70 Years Ago Today: NASM’s Connie First Flew


Lockheed’s seminal Constellation first flew in 1943 and became, as the L-1049 Super Constellation that first flew in 1950, arguably the most iconic piston airliner of the period. According to the National Air and Space Museum, “The Super Constellation and its derivatives represent, along with the Douglas DC-7, the ultimate step in the development of longer range, more capacity and more powerful piston-engined aircraft to meet the needs of both commercial and military aviation.” Through the Super Constellation’s production run, some 579 were produced, the last of which were hanging on in U.S. domestic service through 1980. The Connie celebrating this milestone, an F model, first flew on Oct. 13, 1950.

According to the NASM, this Constellation, a “C-121C (1049F-55-96), with former Air Force serial number 54-177, and now registered N1104W, is one of the 33 C-l2lCs delivered to the USAF and the Atlantic Division of the Military Air Transport Service at Charleston AFB, South Carolina. This airplane arrived there in March 1956 and was assigned to the 1608th Air Transport Wing. Its original configuration was that of an over-water cargo/passenger transport, having eight crew members and accommodations for up to 80 passengers.” 

It was retired from military service near the end of 1977 and stored until 1981. It was to be part of a small fleet of passenger Connies flying between Los Angeles and Reno, Nevada, under the Classic Air brand. But Classic Air was unable to get FAA approval and, according to NASM, ”the airplanes remained dormant. At this time the National Air and Space Museum was seeking a Super Constellation. Mr. Darryl Greenameyer soon became a party to this transaction as he had acquired two of the Constellations from Air Classics. He negotiated a trade with NASM a C-121C, NllO4W in exchange for two Grumman HU-16 Albatrosses …” You can see this Constellation at the Steven F. Udvar-Hazy Center adjacent to the Dulles airport—this museum has reopened with COVID-19 protocols.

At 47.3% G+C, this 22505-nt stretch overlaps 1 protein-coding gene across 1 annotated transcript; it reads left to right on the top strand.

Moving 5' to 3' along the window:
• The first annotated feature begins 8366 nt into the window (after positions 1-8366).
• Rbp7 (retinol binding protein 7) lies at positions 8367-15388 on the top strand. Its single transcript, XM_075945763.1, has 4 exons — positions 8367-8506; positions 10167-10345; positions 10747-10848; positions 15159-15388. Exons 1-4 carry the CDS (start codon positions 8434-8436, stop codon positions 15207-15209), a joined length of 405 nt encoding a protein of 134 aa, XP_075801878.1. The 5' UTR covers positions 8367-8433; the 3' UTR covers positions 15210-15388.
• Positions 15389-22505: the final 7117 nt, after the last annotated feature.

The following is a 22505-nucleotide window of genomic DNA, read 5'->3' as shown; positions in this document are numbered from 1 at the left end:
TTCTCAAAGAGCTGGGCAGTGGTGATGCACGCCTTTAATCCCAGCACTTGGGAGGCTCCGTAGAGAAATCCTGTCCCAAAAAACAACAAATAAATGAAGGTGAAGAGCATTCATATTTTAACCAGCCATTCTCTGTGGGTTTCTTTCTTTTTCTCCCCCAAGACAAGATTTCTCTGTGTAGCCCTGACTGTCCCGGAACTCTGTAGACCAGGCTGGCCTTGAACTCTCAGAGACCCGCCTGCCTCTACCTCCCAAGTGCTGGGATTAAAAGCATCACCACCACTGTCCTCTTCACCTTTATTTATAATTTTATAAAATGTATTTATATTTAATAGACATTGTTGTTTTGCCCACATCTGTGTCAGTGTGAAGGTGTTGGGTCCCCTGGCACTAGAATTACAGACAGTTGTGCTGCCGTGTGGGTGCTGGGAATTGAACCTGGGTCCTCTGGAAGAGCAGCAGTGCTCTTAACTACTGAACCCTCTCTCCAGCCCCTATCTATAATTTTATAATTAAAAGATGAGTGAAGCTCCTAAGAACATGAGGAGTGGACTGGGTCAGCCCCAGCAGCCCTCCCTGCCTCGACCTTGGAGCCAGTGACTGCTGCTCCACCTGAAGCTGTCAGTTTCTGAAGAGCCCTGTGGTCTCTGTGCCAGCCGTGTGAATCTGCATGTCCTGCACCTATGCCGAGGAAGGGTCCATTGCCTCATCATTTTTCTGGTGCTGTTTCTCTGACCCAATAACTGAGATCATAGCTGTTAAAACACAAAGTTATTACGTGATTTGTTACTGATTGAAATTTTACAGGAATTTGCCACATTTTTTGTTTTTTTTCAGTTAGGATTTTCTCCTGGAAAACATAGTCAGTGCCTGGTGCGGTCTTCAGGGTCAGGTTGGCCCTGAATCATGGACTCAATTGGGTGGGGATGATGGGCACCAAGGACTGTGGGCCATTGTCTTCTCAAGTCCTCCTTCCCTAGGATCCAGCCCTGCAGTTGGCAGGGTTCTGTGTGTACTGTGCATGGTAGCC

Marc Cook
KITPLANES Editor in Chief Marc Cook has been in aviation journalism for more than 30 years. He is a 4000-hour instrument-rated, multi-engine pilot with experience in nearly 150 types. He’s completed two kit aircraft, an Aero Designs Pulsar XP and a Glasair Sportsman 2+2, and currently flies a 2002 GlaStar.

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  1. “ Mr. Darryl Greenameyer soon became a party to this transaction ….”

    You mean, THE Mr. “record-setting” Darryl Greenameyer? Now that’s a factoid I never knew!

    And yes, the “Connie” was a ship with a “shape crafted by angels!” Hands-down, the most beautiful aircraft to take to the skies!

  2. If I remember correctly, he planned on racing this airplane in the Mojave 1000 air race. There had been a DC6 running in that race. Needless to say, the little friends were not pleased to have a DC6 and a Connie running laps with them. The fighters would be running similar speeds with tanks just to make range without a pit stop, so it made sense to run the big boys.

  3. My first vivid recollection of an airplane was in 1954 at the age of five as I disembarked off what I had been told was a “Super G Constellation” from New York to Los Angeles. I vividly remember descending down the air stair, turning back to look at the airplane, seeing three verticals, and getting goose bumps. I remember nothing else of that flight. Those goose bumps still come back, most notably now every time I see a lone Connie sitting near the north end at SLN seemingly ready and willing to fly.